I had the pleasure of attending one of Vince's lectures a few years ago at the University of Texas at Austin. He spoke there about his book, Outrage: The Five Reasons Why O.J. Simpson Got Away With Murder, which is a highly critical assessment of the work of the district attorney and prosecutors - among others - in the acquittal of O.J. Simpson for the murders of Nicole Brown Simpson and Ron Goldman. And, of the many things I remember from that evening, there is one comment he made that stands out. He said the first thing he does when prosecuting a case is to do the best job he possibly can of building the defense's case. Then - and only then - does he start to prepare his case. He went on to say that if he'd have been prosecuting the Simpson case, he'd have put in up to 500 hours just preparing to give his closing argument. Of course, a good deal of that time would have been spent preparing to give the defense's closing argument. The prosecutors in the Simpson case, he said, prepared their closing argument the night before they presented it.
Now, even if prosecuting a capital murder case is not in your future plans, you can still use Bugliosi's idea to great benefit. Give it a twist in one direction, and it's a fail-safe device. Joseph L. Badaracco, Jr. explains in a story from his book Questions of Character:
"When former Treasury Secretary Robert Rubin heard someone suggest a course of action, he often asked what the strongest alternative was and the strongest reasons to pursue that alternative. Rubin knew the danger of rushing to judgment on complicated issues, and he wanted to see how carefully recommendations had been thought through."Twist it in a slightly different way, and it's a sales training program. My former boss Larry Wilson said it first:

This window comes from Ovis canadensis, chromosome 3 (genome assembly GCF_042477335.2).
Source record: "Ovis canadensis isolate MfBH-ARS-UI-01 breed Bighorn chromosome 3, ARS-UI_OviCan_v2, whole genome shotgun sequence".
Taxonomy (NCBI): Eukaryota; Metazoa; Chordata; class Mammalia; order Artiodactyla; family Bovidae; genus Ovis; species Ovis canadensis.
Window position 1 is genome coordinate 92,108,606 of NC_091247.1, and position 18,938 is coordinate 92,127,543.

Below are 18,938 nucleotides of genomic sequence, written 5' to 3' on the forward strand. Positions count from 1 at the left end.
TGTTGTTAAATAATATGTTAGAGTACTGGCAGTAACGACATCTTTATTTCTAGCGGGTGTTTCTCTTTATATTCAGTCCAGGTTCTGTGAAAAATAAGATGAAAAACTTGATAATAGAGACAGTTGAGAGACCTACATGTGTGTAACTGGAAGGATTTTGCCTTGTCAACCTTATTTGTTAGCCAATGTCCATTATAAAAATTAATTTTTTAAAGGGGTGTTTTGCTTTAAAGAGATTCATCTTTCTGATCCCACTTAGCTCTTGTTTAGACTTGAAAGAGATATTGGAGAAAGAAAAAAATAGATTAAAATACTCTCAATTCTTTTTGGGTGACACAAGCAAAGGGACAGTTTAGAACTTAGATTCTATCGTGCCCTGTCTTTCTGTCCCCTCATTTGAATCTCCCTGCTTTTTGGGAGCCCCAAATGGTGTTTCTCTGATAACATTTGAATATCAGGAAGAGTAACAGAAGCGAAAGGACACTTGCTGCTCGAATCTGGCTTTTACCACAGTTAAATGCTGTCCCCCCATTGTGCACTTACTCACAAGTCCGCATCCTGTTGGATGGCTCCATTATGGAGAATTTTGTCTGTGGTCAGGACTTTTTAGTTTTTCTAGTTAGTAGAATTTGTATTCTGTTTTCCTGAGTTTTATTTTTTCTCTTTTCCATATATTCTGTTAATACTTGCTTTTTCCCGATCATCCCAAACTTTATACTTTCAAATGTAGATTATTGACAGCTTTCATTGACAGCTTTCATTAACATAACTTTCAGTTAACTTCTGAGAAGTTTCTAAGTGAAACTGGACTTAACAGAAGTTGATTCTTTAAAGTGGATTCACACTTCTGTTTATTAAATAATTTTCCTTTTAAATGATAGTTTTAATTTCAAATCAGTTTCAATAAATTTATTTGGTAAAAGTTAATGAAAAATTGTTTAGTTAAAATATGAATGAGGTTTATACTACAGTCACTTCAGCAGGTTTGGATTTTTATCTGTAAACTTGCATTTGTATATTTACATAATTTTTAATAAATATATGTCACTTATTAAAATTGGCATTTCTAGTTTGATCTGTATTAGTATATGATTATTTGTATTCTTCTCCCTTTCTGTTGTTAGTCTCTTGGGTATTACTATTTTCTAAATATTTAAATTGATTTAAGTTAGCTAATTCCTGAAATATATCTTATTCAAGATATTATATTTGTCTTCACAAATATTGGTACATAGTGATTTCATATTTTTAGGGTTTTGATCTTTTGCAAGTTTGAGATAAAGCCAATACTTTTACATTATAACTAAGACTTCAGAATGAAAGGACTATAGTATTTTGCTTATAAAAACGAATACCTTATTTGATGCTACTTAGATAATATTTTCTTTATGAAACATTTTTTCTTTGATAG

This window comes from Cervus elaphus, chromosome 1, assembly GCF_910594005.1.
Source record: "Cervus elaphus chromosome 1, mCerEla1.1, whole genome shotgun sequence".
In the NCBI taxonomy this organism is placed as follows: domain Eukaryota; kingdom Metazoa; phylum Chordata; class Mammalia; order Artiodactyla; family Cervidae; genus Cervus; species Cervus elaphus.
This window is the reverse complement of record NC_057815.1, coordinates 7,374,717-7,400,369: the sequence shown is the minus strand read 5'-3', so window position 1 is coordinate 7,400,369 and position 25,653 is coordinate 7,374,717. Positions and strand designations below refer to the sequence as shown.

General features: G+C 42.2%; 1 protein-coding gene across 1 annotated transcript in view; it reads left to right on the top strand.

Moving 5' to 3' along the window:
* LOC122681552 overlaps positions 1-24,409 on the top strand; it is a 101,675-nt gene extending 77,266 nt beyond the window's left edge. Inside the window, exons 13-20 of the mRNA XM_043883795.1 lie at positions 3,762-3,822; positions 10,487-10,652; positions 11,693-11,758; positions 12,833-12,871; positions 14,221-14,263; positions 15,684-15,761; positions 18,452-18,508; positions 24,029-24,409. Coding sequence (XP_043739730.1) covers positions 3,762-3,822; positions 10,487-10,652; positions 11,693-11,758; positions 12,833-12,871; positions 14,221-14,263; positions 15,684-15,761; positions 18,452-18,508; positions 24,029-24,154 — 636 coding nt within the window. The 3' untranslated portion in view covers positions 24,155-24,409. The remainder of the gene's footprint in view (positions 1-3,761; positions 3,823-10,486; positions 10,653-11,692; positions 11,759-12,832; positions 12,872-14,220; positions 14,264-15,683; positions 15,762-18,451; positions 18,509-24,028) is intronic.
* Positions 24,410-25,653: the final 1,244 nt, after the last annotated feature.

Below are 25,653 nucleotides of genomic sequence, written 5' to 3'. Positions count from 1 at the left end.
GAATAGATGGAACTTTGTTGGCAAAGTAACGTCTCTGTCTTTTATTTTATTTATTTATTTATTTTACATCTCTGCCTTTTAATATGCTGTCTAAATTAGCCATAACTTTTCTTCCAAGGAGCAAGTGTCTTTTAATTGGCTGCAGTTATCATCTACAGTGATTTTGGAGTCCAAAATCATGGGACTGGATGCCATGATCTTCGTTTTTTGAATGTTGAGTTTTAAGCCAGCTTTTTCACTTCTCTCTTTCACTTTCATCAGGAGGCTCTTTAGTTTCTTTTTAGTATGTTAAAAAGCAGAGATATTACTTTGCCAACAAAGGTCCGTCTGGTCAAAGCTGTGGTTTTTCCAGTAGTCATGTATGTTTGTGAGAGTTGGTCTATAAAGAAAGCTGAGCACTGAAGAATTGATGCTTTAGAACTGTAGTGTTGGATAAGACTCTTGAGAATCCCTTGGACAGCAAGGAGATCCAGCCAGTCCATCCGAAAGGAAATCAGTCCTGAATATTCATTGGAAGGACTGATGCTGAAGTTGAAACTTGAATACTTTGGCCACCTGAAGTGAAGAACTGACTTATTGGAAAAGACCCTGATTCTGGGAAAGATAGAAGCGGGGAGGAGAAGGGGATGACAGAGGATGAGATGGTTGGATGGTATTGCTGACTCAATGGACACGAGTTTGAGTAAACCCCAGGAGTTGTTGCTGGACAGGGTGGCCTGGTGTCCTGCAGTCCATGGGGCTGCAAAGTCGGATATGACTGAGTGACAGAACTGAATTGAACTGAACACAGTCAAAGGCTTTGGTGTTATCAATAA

"Never talk about your product or service until you have demonstrated that you fully understand your prospect's needs."Twist it again, and it's the secret to becoming a world-class communicator. Stephen R. Covey:
"Seek first to understand, then to be understood."There are a few more rabbits I can pull out of this hat, but it's probably as good a time as any to let you have a go at it.
- What are some ways you might apply Bugliosi's idea - or some variation thereof - in your work or life?
"He who knows only his own side of the case, knows little of that. His reasons may be good, and no one may have been able to refute them. But if he is equally unable to refute the reasons on the opposite side; if he does not so much as know what they are, he has no ground for preferring either opinion." - John Stuart Mill
"As a child I received instruction both in the Bible and in the Talmud. I am a Jew, but I am enthralled by the luminous figure of the Nazarene. No one can read the Gospels without feeling the actual presence of Jesus. His personality pulsates in every word. No myth is filled with such life." - Albert Einstein
"When we sleep on someone else's pillow, we sometimes find ourselves having that person's dreams." - Tom Robbins*The title of Bugliosi's book - Helter Skelter - came from the title of a song in a double album - The Beatles - which was recorded and released in 1968. It is more commonly known as The White Album, because it has no text besides the band's name on its all white jacket. The White Album is, perhaps, best known for attracting the attention of 60's counterculturists looking for hidden meanings in the music of The Beatles. One of those searching for subliminal messages was Charles Manson, who Bugliosi said used words contained in many of the album's songs - and generous helpings of hallucinogens - to persuade members of his "family" that the album was in fact an apocalyptic message predicting a prolonged race war and justifying the murder of wealthy people. Manson named the war he saw coming Helter Skelter.